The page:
February 17, 2013

Mute swans: talk about the good, bad and ugly


Mute swans prefer habitat along low shore edges. Their nesting range is similar to that of loons. Because mute swans are extremely territorial, they will not share shorelines and are violently aggressive toward other waterfowl during nesting and brood-rearing periods. Cases of swans attacking children as well as boaters in kayaks have been reported in multiple states (the ugly).

Snapping turtles prey on young swans but adult swans have few predators. Allowing natural enemies to control the population is not effective.

In states where swans have threatened ecosystems or people, measures to reduce the population have been authorized by wildlife agencies. The Migratory Bird Treaty Act once protected mute swans but in 2005 they were deemed non-native and were unlisted for federal protection.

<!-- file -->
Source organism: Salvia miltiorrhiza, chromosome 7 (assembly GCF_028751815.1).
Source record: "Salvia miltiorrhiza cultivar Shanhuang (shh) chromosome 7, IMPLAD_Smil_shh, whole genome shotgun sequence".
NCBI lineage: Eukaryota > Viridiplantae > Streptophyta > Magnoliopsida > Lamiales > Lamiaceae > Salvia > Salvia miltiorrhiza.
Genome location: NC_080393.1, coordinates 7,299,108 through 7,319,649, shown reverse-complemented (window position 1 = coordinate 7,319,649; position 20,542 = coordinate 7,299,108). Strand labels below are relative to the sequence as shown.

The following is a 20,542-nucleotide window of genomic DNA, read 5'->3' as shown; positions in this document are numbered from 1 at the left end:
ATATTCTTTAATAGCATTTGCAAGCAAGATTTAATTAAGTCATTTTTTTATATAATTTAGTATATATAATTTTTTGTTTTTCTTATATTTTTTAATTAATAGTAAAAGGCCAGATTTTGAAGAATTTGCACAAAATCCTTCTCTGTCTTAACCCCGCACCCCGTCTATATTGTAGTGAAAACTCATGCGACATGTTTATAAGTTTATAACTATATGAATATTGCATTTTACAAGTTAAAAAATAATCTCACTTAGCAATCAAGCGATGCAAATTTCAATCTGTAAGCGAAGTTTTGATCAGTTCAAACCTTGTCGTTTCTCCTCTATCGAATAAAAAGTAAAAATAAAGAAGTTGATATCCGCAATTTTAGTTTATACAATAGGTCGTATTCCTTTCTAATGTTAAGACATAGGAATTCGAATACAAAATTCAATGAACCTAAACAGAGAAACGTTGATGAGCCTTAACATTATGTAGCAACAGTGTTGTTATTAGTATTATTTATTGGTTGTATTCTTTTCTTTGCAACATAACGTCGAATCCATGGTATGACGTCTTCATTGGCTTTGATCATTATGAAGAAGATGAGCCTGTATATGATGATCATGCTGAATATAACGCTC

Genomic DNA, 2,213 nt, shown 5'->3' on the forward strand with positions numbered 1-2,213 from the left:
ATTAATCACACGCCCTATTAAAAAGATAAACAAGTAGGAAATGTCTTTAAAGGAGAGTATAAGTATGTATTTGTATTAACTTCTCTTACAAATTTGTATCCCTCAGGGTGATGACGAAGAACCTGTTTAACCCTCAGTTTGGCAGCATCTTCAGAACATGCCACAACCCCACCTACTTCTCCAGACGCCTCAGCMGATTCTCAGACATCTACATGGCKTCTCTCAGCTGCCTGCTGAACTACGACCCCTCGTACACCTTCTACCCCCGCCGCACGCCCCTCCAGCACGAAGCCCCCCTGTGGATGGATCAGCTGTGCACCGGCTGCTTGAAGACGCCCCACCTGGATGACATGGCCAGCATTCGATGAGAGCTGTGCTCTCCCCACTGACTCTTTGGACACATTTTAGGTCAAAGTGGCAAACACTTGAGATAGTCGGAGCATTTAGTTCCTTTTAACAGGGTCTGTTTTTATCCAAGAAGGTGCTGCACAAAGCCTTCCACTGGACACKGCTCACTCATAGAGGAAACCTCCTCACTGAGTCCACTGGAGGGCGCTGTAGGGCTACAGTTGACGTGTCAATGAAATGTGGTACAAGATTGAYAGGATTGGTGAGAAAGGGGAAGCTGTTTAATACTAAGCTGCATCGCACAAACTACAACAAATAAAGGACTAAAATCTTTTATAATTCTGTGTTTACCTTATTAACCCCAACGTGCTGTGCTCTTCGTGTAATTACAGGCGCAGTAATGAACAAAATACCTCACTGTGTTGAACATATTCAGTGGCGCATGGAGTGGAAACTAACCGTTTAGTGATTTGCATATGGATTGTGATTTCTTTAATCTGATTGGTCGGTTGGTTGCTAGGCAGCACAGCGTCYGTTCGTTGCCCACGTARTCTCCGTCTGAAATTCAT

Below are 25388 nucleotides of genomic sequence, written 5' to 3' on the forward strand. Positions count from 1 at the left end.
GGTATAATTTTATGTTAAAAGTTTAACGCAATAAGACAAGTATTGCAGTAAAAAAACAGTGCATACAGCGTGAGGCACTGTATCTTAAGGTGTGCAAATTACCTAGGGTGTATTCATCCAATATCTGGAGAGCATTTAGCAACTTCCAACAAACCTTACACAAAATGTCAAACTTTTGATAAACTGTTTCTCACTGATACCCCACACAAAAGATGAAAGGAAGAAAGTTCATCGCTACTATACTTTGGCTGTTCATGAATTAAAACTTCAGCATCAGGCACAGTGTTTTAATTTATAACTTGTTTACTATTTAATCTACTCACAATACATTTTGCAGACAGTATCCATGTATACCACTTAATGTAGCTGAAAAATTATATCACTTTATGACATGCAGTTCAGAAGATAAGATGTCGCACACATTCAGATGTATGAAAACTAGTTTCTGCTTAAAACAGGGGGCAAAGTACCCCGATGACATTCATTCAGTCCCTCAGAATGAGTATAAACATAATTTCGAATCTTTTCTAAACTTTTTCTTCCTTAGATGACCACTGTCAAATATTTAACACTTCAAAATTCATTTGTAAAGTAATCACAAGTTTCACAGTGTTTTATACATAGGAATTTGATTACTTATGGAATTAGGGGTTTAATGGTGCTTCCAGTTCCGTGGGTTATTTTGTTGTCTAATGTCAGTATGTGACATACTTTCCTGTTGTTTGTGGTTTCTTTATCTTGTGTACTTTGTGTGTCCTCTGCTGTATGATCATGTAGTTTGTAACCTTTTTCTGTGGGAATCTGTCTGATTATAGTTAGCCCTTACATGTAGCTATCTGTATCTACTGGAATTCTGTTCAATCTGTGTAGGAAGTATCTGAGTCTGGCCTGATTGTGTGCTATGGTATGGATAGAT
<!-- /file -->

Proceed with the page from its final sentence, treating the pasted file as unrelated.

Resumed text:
However DEC reports, “mute swans are protected by the New York State Environmental Conservation Law. Therefore, swans, as well as their nests and eggs, may not be handled or harmed without authorization from DEC.”

Surprisingly, mute swans are still available for purchase in the United States. One ad mentions tame pairs that will “eat right out of your hand.” The price ranges from $750 a pair for baby swans (called cygnets) up to $1,500 a pair for adult breeding pairs. As pretty as they may be, the intentional introduction of mute swans to northern New York would likely not be good news for local loons, ducks, geese or other shoreline nesting birds.

Elizabeth Lee is a licensed guide who lives in Westport. She leads recreational and educational programs focused in the Champlain Valley throughout the year. Contact her at

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